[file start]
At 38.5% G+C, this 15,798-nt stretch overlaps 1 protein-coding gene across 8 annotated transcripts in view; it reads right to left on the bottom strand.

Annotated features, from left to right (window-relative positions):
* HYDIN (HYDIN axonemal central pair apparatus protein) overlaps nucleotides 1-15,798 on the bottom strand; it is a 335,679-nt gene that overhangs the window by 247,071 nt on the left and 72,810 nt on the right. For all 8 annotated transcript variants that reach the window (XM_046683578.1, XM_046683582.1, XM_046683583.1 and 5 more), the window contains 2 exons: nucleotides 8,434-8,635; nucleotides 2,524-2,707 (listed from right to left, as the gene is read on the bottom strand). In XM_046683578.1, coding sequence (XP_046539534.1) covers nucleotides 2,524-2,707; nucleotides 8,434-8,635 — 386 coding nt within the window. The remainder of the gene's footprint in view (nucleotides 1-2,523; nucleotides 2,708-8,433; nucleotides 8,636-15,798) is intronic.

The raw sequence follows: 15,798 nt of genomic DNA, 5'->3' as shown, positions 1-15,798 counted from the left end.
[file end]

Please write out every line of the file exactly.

At 38.5% G+C, this 15,798-nt stretch overlaps 1 protein-coding gene across 8 annotated transcripts in view; it reads right to left on the bottom strand.

Annotated features, from left to right (window-relative positions):
* HYDIN (HYDIN axonemal central pair apparatus protein) overlaps nucleotides 1-15,798 on the bottom strand; it is a 335,679-nt gene that overhangs the window by 247,071 nt on the left and 72,810 nt on the right. For all 8 annotated transcript variants that reach the window (XM_046683578.1, XM_046683582.1, XM_046683583.1 and 5 more), the window contains 2 exons: nucleotides 8,434-8,635; nucleotides 2,524-2,707 (listed from right to left, as the gene is read on the bottom strand). In XM_046683578.1, coding sequence (XP_046539534.1) covers nucleotides 2,524-2,707; nucleotides 8,434-8,635 — 386 coding nt within the window. The remainder of the gene's footprint in view (nucleotides 1-2,523; nucleotides 2,708-8,433; nucleotides 8,636-15,798) is intronic.

The raw sequence follows: 15,798 nt of genomic DNA, 5'->3' as shown, positions 1-15,798 counted from the left end.